Cat 5e cable is an enhanced version of Cat 5 that adds specifications for far end crosstalk. It was formally defined in 2001 in the TIA/EIA-568-B standard, which no longer recognizes the original Cat 5 specification. Although 1000BASE-T was designed for use with Cat 5 cable, the tighter specifications associated with Cat 5e cable and connectors make it an excellent choice for use with 1000BASE-T. Despite the stricter performance specifications, Cat 5e cable does not enable longer cable distances for Ethernet networks: horizontal cables are still limited to a maximum of 90m (295ft) in length. Cat 5e cable performance characteristics and test methods are defined in TIA/EIA-568-B.2-2001.
Cat 6 & Cat 6a
Category 6, (ANSI/TIA/EIA-568-B.2-1) is a cable standard for Gigabit Ethernet and other network protocols that is backward compatible with the Category 5/5e and Category 3 cable standards. Cat-6 features more stringent specifications for crosstalk and system noise. The cable standard is suitable for 10BASE-T / 100BASE-TX and 1000BASE-T (Gigabit Ethernet) connections. It provides performance of up to 250 MHz.
The cable contains four twisted copper wire pairs, just like earlier copper cable standards. Although Cat-6 is sometimes made with 23 gauge wire, this is not a requirement; the ANSI/TIA-568-B.2-1 specification states the cable may be made with 22 to 24 gauge wire, so long as the cable meets the specified testing standards. When used as a patch cable, Cat-6 is normally terminated in RJ-45 electrical connectors, although some Cat-6 cable may be difficult to attach RJ-45 connectors without a special modular piece and is technically not standards compliant. If components of the various cable standards are intermixed, the performance of the signal path will be limited to that of the lowest category. As with all cables defined by TIA/EIA-568-B, the maximum allowed length of a Cat-6 horizontal cable is 90 meters (295 feet). A complete channel (horizontal cable plus cords on either end) is allowed to be up to 100 meters in length, depending upon the ratio of cord length:horizontal cable length.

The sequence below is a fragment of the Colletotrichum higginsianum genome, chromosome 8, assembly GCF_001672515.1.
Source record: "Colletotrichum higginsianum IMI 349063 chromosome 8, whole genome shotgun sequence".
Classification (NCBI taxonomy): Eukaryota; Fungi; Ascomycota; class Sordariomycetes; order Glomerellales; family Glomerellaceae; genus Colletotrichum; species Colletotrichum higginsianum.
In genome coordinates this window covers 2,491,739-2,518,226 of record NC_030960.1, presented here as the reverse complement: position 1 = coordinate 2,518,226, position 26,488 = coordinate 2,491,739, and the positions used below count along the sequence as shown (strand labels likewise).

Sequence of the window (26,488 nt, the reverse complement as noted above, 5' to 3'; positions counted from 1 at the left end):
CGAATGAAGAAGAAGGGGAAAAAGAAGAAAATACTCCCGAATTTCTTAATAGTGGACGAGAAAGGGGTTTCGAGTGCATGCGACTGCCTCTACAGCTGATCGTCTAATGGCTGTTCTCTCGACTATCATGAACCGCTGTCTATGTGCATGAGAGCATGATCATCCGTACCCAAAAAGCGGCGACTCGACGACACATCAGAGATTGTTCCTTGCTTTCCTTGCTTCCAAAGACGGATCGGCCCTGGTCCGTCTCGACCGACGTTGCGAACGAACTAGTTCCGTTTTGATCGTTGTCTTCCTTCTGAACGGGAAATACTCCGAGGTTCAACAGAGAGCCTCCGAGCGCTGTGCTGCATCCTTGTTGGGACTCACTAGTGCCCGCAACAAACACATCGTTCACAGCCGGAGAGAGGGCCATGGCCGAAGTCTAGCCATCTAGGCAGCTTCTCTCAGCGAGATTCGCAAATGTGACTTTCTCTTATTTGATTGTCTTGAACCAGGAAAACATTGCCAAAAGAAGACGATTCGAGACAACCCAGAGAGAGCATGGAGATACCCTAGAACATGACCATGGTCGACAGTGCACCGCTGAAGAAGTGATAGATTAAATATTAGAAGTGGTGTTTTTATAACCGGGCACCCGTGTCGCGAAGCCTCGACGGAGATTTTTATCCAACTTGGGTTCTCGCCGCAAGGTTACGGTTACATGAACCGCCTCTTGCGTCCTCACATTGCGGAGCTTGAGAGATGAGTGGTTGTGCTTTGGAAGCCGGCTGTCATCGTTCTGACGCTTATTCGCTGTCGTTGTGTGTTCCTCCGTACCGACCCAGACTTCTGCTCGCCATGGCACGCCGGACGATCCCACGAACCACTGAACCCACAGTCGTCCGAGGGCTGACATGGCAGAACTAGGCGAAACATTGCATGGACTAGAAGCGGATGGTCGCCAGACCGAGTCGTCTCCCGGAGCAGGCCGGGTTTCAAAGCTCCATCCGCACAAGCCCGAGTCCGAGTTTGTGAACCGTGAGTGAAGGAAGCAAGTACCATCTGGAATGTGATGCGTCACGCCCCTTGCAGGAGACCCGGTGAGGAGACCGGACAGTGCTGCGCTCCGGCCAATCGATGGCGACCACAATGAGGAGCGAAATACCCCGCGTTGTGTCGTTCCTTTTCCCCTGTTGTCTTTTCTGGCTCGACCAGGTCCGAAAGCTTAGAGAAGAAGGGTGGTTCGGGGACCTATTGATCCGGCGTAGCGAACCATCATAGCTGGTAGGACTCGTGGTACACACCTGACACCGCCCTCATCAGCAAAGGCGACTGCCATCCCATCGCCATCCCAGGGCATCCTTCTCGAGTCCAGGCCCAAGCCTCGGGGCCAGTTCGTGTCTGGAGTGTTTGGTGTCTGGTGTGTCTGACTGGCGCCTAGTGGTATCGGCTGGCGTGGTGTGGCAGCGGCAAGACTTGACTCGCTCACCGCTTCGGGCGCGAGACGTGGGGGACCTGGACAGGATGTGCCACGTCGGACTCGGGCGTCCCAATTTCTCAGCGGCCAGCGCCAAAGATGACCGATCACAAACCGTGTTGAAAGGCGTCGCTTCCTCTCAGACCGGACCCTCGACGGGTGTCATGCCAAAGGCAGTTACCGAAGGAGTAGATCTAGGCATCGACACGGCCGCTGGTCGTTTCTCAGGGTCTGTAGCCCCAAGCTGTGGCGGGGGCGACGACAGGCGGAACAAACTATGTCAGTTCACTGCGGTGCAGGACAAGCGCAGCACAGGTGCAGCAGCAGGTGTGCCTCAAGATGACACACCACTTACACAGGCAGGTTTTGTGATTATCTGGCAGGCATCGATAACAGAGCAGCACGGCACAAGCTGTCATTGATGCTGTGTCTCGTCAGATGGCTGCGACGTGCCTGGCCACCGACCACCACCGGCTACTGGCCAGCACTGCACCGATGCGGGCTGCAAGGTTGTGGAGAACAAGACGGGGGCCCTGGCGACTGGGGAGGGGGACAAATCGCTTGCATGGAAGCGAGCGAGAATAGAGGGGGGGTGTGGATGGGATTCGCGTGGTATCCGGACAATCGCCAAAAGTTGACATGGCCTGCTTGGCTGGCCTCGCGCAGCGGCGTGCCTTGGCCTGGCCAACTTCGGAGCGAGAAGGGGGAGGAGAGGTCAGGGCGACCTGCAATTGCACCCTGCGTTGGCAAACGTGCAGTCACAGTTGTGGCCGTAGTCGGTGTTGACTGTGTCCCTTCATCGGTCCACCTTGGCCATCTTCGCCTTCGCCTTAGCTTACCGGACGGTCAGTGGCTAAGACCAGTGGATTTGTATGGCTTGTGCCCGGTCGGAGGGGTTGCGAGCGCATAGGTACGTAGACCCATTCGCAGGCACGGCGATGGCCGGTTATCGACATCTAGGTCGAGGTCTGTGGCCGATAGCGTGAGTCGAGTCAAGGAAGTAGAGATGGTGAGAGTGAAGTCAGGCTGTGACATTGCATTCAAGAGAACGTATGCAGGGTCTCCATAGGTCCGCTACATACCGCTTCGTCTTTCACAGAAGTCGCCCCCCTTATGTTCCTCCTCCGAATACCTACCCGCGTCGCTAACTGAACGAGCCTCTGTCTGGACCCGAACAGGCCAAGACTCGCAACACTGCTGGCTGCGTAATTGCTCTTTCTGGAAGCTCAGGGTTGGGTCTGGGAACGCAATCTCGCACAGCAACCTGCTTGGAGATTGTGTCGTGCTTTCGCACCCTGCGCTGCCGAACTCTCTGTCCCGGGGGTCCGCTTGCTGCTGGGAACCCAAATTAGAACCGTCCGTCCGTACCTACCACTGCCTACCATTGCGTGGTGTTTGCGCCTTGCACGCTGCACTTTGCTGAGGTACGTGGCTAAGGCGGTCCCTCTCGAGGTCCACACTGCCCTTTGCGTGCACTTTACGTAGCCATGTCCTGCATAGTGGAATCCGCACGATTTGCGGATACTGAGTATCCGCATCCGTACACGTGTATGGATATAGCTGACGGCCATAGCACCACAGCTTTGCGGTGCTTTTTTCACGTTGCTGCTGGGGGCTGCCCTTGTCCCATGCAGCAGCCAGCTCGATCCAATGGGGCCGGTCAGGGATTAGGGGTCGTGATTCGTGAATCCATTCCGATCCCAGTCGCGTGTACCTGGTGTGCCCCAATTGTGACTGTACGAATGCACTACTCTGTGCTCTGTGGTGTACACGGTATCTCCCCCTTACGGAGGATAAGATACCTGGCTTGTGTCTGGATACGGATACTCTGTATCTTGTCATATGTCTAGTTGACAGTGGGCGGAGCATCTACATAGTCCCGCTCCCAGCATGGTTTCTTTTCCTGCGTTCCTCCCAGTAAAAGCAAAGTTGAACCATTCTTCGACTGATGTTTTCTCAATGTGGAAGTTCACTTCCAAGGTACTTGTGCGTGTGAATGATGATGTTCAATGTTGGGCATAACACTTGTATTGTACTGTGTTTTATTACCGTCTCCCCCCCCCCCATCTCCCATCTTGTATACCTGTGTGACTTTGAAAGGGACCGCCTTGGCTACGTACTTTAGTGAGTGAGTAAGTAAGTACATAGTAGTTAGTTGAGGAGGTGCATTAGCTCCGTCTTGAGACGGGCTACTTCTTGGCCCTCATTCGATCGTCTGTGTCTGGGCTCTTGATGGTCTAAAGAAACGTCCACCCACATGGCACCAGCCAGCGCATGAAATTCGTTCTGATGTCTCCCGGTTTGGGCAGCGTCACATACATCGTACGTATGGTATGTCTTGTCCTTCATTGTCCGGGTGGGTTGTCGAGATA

The TIA is working to complete a new specification that will define enhanced performance standards for unshielded twisted pair cable systems. Draft specification ANSI/TIA/EIA-568-B.2-10 specifies cable systems, frequently referred to as "Category 6a", that operate at frequencies up to 500 MHz and will provide up to 10 Gbit/s throughput.
Cat 7 – Commonly used in Europe
Category 7 cable (CAT7), (ISO/IEC 11801:2002 category 7/class F), is a cable standard for Ethernet and other interconnect technologies that can be made to be backwards compatible with traditional CAT5 and CAT6 Ethernet cable. CAT7 features even more stringent specifications for crosstalk and system noise than CAT6. To achieve this, shielding has been added for individual wire pairs and the cable as a whole.
The CAT7 cable standard has been created to allow 10 gigabit Ethernet over 100 meters of copper cabling. The cable contains four twisted copper wire pairs, just like the earlier standards. CAT7 can be terminated either with RJ-45 compatible GG45 electrical connectors which incorporate the RJ-45 standard or with TERA connectors. When combined with GG-45 or TERA connectors, CAT7 cable is rated for transmission frequencies of up to 600 MHz.